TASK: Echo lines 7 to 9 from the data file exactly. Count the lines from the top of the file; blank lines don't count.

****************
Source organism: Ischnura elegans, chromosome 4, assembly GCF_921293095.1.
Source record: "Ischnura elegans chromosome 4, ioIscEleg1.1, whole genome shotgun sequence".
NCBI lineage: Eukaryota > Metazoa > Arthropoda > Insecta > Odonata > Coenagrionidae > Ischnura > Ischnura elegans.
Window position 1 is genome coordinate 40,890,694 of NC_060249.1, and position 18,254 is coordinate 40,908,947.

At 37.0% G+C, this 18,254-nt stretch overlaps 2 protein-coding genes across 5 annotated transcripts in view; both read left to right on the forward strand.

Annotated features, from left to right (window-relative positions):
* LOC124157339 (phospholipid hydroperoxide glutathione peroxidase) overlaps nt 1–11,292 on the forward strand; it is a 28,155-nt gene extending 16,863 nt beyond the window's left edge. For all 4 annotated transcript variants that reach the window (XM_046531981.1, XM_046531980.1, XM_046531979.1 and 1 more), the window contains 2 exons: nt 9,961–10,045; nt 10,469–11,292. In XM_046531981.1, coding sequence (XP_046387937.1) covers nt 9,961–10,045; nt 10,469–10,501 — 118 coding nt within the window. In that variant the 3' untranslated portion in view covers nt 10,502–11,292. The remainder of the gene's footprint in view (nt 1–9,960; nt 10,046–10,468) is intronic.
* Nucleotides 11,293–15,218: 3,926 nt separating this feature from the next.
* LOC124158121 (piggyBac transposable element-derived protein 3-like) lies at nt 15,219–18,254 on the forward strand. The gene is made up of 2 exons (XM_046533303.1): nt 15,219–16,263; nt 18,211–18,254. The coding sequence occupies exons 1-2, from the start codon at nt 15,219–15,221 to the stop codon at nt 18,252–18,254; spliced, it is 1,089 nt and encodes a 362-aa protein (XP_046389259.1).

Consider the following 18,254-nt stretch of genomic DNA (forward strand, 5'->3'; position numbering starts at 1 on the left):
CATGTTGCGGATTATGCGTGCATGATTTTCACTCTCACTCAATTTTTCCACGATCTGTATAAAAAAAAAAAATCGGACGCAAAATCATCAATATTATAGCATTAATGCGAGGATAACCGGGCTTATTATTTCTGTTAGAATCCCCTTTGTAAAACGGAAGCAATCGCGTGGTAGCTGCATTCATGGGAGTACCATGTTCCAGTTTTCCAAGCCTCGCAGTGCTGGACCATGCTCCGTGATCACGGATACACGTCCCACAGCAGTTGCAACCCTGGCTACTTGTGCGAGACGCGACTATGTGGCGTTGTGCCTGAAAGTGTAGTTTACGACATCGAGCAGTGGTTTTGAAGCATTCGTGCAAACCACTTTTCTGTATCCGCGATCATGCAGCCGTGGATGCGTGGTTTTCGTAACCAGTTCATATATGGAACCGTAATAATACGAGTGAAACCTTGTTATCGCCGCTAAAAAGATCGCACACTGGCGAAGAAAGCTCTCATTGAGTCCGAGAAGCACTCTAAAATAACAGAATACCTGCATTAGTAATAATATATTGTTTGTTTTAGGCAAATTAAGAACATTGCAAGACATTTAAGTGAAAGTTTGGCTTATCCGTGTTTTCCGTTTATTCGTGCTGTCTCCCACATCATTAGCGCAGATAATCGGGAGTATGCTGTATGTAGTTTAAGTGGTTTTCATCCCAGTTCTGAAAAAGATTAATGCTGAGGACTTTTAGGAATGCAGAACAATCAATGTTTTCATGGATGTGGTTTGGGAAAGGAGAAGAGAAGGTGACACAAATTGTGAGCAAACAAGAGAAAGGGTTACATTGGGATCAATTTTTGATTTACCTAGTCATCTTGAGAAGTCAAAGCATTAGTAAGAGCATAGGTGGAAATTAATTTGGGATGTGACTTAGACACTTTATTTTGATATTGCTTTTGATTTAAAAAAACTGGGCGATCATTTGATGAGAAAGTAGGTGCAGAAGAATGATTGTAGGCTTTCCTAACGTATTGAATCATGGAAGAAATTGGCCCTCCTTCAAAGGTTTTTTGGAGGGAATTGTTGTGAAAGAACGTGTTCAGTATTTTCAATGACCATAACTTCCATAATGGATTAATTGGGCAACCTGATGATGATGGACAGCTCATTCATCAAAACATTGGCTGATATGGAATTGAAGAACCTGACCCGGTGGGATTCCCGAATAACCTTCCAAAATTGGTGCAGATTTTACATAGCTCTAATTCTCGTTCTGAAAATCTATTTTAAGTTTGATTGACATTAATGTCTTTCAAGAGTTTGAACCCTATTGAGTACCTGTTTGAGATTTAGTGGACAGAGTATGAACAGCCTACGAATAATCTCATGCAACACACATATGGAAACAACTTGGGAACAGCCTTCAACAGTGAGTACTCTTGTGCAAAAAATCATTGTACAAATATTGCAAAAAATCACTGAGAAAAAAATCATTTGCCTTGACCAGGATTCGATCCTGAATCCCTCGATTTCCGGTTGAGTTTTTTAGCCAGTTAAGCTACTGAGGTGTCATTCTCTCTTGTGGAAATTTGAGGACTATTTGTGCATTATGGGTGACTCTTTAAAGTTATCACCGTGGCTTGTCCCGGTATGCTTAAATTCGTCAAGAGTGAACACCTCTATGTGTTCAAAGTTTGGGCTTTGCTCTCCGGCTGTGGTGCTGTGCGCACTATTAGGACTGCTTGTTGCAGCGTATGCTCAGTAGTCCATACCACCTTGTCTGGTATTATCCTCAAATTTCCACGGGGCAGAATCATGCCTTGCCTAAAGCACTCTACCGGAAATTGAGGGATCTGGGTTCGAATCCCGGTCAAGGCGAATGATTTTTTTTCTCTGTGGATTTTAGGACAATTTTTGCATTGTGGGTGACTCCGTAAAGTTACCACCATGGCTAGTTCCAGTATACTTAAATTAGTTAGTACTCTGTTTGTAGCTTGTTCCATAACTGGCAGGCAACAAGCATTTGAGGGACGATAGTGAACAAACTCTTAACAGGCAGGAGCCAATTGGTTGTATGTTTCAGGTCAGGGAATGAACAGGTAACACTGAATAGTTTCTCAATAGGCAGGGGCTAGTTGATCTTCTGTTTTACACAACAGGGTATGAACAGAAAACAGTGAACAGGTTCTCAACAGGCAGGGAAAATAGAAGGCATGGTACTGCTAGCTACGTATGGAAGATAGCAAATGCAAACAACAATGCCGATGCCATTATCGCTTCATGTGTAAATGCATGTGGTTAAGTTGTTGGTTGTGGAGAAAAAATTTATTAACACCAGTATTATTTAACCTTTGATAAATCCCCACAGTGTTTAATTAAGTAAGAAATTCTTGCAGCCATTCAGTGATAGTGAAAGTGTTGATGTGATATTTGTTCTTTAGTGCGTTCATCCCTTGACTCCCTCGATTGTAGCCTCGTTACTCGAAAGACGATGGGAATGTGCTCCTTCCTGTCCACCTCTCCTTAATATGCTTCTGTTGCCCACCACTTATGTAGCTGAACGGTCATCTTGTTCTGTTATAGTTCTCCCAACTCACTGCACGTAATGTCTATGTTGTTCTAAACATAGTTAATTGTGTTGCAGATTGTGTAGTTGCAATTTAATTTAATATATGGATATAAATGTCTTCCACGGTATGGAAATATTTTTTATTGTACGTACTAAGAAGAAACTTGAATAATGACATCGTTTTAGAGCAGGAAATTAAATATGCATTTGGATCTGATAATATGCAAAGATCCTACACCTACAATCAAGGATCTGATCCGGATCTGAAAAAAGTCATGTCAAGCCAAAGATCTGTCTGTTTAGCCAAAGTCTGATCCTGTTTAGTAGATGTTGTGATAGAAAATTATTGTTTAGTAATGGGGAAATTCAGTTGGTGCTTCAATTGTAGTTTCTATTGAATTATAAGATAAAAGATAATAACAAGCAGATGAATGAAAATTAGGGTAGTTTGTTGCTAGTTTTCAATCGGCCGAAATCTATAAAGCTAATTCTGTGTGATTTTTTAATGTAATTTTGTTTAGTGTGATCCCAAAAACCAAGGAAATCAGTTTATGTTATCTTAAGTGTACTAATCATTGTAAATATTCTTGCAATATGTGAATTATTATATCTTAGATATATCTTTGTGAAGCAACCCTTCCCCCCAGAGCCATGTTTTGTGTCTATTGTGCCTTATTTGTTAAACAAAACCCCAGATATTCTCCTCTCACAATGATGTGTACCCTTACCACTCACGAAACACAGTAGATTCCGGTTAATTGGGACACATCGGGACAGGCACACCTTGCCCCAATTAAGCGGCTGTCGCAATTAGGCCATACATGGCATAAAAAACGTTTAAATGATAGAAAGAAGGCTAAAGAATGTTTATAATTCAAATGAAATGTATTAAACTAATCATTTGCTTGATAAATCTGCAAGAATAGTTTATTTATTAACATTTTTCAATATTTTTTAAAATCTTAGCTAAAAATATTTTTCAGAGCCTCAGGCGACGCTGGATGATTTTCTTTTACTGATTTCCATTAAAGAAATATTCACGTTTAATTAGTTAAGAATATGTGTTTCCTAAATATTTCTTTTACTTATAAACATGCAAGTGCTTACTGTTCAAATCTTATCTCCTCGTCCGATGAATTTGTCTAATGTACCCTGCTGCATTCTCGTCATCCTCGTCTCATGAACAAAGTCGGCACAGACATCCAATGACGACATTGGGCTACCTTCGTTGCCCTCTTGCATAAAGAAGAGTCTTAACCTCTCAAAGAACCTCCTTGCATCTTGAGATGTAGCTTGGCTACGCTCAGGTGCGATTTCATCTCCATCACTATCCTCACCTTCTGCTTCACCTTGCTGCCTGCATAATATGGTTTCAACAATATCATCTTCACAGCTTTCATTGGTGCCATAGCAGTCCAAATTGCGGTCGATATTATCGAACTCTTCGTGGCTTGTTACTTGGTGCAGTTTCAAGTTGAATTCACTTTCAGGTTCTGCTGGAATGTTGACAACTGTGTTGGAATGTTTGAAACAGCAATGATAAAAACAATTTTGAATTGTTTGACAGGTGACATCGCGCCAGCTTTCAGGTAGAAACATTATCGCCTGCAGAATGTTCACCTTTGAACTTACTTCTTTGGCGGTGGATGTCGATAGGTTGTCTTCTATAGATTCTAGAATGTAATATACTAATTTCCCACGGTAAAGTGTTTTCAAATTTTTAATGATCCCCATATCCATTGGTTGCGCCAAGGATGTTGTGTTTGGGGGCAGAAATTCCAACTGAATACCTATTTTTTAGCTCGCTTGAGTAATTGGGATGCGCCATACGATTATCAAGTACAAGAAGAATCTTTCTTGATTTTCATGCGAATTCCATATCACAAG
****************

* LOC124157339 (phospholipid hydroperoxide glutathione peroxidase) overlaps nt 1–11,292 on the forward strand; it is a 28,155-nt gene extending 16,863 nt beyond the window's left edge. For all 4 annotated transcript variants that reach the window (XM_046531981.1, XM_046531980.1, XM_046531979.1 and 1 more), the window contains 2 exons: nt 9,961–10,045; nt 10,469–11,292. In XM_046531981.1, coding sequence (XP_046387937.1) covers nt 9,961–10,045; nt 10,469–10,501 — 118 coding nt within the window. In that variant the 3' untranslated portion in view covers nt 10,502–11,292. The remainder of the gene's footprint in view (nt 1–9,960; nt 10,046–10,468) is intronic.
* Nucleotides 11,293–15,218: 3,926 nt separating this feature from the next.
* LOC124158121 (piggyBac transposable element-derived protein 3-like) lies at nt 15,219–18,254 on the forward strand. The gene is made up of 2 exons (XM_046533303.1): nt 15,219–16,263; nt 18,211–18,254. The coding sequence occupies exons 1-2, from the start codon at nt 15,219–15,221 to the stop codon at nt 18,252–18,254; spliced, it is 1,089 nt and encodes a 362-aa protein (XP_046389259.1).